Member of top al Qaeda operative’s cell denied habeas petition

A former member of top al Qaeda operative Abu Zubaydah’s terrorist cell in Afghanistan and Pakistan was denied his petition for a writ of habeas corpus on Tuesday. An Algerian held at Guantanamo named Abdul Razak Ali (who also claims his name is Saeed Bakhouche) petitioned the court for release. But in a declassified written opinion, District Judge Leon denied Razak’s petition, finding that the Government “more than adequately established” that Razak was a “member of Abu Zubaydah’s force.”

Abu Zubaydah was initially detained on March 28, 2002 in an al Qaeda safe house in Faisalabad, Pakistan. Razak’s counsel did not deny that he was detained alongside Zubaydah, but claimed that he was not a member of Zubaydah’s terrorist cell and that Razak’s presence at Zubaydah’s safe house was not enough to justify Razak’s continued detention.

Judge Leon disagreed on both counts. Leon found the government introduced “credible accounts by fellow guesthouse dwellers who not only positively identified the petitioner by one of the various names he was using at the time — i.e., Abdul Razak – but who also credibly account for petitioner participating in one of Abu Zubaydah’s various training programs while he was staying in the guesthouse (i.e., taking a class in English).”

Razak denied that he traveled into Afghanistan with members of Zubaydah’s group to fight, but the evidence introduced by the government showed otherwise. Judge Leon noted that “one of his fellow detainees – who was also captured in the guesthouse – positively identified [Razak’s] photo by both of the names he was using at that time…and recalled [Razak] being in a particular location in Afghanistan prior to their arrival in Pakistan.”

A “contemporaneous diary” written by one of Zubaydah’s “close friends” also identified Razak “as a permanent member of Abu Zubaydah’s group” and “placed him in at least one of the same locations in which this eyewitness [Razak’s fellow detainee mentioned above] identified him.”

The government introduced other evidence demonstrating that Razak had indeed been inside Afghanistan. And Judge Leon noted that all of this evidence was consistent with Razak’s “own admission when he was first interrogated – that he had gone to Afghanistan to fight in the jihad against the U.S. and its Allied forces.”

In addition, Judge Leon ruled that, even absent all of the evidence tying Razak to Zubaydah’s group, his arrest in Zubaydah’s safe house was enough to justify his continued detention. The district court habeas proceedings have been uneven on this point, with some district judges even likening al Qaeda safe houses to “youth hostels.” Citing a previous detainee matter, however, Judge Leon ruled that Razak’s capture in Zubaydah’s safe house “alone is enough to warrant” his detention.

Judge Leon concluded that Zubaydah “would not tolerate an unknown and untrusted stranger to dwell in a modest, two-story guesthouse for two weeks with himself and ten or so of his senior leadership, while they are preparing for their next operation against U.S. and Allied forces.”

A top al Qaeda leader

Although it should be obvious that Abu Zubaydah was a top al Qaeda leader at the time of his capture in March 2002, Zubaydah’s al Qaeda role has been questioned in the press. On March 29, 2009, for instance, the Washington Post reported that Zubaydah “was not even an official member of” al Qaeda and downplayed his knowledge of al Qaeda’s operations. Similarly, on June 16, 2009, the Post reported — based in large part on Zubaydah’s own denials in a hearing at Guantanamo — that the CIA had “mistakenly” identified Zubaydah as a top al Qaeda leader.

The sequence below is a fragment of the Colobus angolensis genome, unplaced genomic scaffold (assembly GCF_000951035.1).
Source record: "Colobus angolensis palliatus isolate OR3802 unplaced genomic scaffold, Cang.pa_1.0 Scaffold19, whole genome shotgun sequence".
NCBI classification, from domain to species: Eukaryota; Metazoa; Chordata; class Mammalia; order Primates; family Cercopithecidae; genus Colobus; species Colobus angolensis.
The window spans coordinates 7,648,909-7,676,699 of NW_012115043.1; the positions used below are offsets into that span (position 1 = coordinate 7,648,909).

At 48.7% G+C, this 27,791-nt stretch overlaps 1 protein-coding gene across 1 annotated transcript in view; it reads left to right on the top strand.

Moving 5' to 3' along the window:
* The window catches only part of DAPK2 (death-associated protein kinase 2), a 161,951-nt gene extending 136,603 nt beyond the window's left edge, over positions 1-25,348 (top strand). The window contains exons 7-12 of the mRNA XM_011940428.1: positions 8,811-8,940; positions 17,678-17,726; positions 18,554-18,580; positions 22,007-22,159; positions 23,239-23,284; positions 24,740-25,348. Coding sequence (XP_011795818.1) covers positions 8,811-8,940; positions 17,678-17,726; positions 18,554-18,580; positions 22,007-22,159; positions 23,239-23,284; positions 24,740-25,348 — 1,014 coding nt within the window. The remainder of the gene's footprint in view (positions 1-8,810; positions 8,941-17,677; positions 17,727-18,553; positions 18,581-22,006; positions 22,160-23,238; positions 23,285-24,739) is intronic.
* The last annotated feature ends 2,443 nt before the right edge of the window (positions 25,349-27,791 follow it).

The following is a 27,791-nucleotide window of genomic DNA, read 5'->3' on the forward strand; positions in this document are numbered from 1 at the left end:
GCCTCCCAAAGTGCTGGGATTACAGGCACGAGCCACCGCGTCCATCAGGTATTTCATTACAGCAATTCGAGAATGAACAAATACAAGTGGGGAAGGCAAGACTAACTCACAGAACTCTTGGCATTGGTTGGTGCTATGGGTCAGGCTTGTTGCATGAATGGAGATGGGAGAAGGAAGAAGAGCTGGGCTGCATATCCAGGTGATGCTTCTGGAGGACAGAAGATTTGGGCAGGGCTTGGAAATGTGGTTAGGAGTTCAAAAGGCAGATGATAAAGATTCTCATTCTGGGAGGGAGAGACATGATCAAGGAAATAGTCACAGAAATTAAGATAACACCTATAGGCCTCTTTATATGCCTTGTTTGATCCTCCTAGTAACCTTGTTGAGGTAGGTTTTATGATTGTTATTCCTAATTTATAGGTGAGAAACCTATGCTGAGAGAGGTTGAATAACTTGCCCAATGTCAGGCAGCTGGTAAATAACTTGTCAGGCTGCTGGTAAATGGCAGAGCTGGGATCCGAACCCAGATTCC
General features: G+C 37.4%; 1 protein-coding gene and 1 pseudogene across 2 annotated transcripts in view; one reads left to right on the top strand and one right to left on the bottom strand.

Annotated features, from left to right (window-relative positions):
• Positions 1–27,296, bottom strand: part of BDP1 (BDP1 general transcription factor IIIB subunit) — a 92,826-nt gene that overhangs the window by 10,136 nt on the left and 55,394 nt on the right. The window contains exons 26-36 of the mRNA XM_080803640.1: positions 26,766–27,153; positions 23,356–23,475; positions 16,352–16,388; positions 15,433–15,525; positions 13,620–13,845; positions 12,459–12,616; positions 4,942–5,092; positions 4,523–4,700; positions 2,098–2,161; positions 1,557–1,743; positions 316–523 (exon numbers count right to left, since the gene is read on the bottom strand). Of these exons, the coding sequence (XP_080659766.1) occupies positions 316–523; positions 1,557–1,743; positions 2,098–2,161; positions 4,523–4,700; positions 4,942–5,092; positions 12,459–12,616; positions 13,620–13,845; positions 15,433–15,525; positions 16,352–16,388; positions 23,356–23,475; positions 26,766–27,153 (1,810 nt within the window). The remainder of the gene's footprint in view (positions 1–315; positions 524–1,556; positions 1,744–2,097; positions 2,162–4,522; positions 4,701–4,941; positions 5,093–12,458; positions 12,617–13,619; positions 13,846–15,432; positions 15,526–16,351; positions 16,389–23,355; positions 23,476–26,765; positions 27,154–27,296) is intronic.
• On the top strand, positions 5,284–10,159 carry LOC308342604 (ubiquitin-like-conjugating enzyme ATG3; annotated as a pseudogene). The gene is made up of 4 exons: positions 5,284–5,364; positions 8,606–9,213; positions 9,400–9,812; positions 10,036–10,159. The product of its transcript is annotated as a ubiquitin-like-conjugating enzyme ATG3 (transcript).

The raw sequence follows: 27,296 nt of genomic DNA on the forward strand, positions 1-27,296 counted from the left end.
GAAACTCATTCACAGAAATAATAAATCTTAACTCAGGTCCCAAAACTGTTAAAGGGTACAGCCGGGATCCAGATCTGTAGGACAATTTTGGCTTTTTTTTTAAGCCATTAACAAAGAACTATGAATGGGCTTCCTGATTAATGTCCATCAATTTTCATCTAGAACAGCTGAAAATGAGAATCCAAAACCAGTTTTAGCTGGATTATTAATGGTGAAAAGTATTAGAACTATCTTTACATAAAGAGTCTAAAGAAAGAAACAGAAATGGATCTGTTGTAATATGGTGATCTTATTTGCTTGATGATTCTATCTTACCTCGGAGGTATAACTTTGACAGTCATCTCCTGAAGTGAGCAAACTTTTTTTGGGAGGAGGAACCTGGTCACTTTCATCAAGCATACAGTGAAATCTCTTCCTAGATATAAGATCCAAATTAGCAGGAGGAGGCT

While Zubaydah’s detention has been controversial because he was the first detainee subjected to the CIA’s so-called enhanced interrogation techniques, there is no real doubt about his role in Osama bin Laden’s terror empire.

Zubaydah was al Qaeda’s point man for the millennium bomb plots in Jordan and Los Angeles, according to court records and declassified intelligence reports. Zubaydah was also in charge of a foiled al Qaeda plot against the U.S. embassy in Paris, France, in 2001. The Khalden terrorist training camp, which Zubaydah ran, trained some of the September 11 hijackers. And Zubaydah had intimate knowledge of the 9/11 plot, including Khalid Sheikh Mohammed’s alias and role in masterminding the attack, when he was captured. Zubaydah was involved in al Qaeda’s post-9/11 plotting against the US Homeland too.

Zubaydah’s career as a senior al Qaeda leader is richly documented in dozens of sources. The DC District and Circuit courts have accepted Zubaydah’s al Qaeda role as a given.

Judge Leon writes [emphasis in original]: “At the outset it is worth noting that our Circuit Court has unequivocally recognized that Abu Zubaydah and his band of followers have well established ties to al Qaeda and the Taliban and thus constitute an ‘associate force’ under the [2001 Authorization for Use of Military Force enacted by Congress].”

Judge Leon also cited a previous ruling that concluded: “There appears to be no dispute that Abu Zubaydah was an al Qaeda operative and that Al Qaeda-related activities took place in his [Faisalabad] house.”

Zubaydah and his fighting group were planning future attacks on American forces in Afghanistan when they were detained at the Faisalabad safe house in March 2002. And Zubaydah’s cell counted Guantanamo detainee Abdul Razak as a “permanent member,” according to Judge Leon’s ruling.

Thomas Joscelyn is a Senior Fellow at the Foundation for Defense of Democracies and the Senior Editor for FDD's Long War Journal.

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